Introduction to Drying Food: the oldest method of preserving food10/05/2016
Food drying is one of the oldest method of preserving food. In ancient times the sun and the wind would have naturally way dried foods. Evidence shows that Middle East and Oriental cultures actively dried foods in the hot sun: fish, meat, vegetable and fruits were also dried from the earliest times. Also Romans were used to dried vegetables and herbs, also using a special techniques if the areas – where they lived – haven’t enough sunlight for drying.
What is food dehydration technique
Drying basically dehydrates or removes the moisture from the food and this simple action inhibits the growth of bacteria, mold and yeast. Moreover, it slows down the enzyme action without deactivating them. These factors ensure that food does not spoil easily and hence, makes drying an effective food preservation technique.
A factor that helps with drying food is humidity. Since drying involves extracting the moisture from the food items and expelling it into the surrounding air, low humidity will help with the drying process. If the humidity is high, drying will be slower simply because the surrounding air would also be laden with moisture. By increasing the currents or flow of air, one can speed up the drying process.
Since drying reduces the moisture in foods making them lightweight and convenient to store, it can easily be used in place of other food preservation techniques. In fact, one can even use drying along with other food preservation techniques such as freezing or canning, which would make the process of food preservation even better. Moreover, dried foods are good sources of quick energy and wholesome nutrition, since the only thing lost during preservation is moisture.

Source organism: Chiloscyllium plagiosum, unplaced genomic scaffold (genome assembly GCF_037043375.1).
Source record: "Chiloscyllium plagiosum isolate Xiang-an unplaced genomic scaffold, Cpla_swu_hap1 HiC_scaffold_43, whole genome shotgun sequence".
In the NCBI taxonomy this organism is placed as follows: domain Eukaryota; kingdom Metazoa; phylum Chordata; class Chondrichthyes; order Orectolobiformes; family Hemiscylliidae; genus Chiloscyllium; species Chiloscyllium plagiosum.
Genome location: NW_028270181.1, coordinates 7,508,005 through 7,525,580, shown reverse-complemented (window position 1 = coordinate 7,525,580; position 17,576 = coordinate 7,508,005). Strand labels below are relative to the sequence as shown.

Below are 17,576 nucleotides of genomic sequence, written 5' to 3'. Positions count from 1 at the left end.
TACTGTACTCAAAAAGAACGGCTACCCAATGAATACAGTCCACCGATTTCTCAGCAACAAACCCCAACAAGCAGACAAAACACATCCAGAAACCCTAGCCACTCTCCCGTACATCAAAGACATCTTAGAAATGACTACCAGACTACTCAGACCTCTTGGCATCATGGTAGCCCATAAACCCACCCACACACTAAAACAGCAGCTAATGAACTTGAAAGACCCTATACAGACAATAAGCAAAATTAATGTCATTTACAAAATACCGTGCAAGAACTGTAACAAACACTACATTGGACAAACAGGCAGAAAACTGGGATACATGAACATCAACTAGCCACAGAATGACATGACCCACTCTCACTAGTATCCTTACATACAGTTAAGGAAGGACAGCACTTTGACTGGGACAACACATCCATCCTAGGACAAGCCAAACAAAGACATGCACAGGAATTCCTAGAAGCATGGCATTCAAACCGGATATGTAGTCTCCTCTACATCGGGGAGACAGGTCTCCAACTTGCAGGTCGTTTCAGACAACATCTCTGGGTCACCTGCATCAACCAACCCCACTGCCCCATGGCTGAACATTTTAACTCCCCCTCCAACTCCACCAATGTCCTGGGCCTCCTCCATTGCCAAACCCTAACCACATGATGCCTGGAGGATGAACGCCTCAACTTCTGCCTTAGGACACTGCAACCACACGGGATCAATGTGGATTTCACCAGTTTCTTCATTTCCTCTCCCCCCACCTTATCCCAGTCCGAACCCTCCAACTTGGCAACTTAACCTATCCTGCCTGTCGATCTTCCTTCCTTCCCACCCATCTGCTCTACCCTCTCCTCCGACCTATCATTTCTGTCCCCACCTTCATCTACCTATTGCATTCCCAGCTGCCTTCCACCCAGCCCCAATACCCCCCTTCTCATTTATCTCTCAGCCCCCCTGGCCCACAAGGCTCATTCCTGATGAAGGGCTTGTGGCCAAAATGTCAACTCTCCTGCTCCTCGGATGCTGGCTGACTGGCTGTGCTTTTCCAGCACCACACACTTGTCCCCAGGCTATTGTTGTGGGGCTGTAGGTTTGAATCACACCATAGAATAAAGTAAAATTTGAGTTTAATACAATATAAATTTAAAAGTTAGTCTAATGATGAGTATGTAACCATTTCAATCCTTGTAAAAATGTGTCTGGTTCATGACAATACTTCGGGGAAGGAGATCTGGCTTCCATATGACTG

Many different foods can be prepared by dehydration. Meat has held a historically significant role: for centuries much of the European diet depended on dried meat, also it formed the main protein source for the slaves on the West Indian plantations. Currently popular dried meats include raw ham and bresaola.
Also vegetable, fruits and mushrooms can be dried: fruits are easier to dry than vegetables because moisture evaporates wore easily, and not as much moisture must be removed for the product to keep. Ripe apples, berries, cherries, peaches, apricots, and pears are practical to dry. Vegetables practical to dry include peas, corn, peppers, zucchini, okra, onions, and green beans. Certain foods are not suitable for drying because of their high moisture content: lettuce, melons, and cucumbers are kind of foods that do not dry well.
A special form of dehydration is the Freeze-drying, a process typically used to preserve a perishable material or make the material more convenient for transport. Freeze-drying works by freezing the material and then reducing the surrounding pressure to allow the frozen water in the material to sublimate directly from the solid phase to the gas phase. We’ll going to talk about the freeze-drying on the next post!
Definition of freeze-drying: https://en.wikipedia.org/wiki/Freeze-drying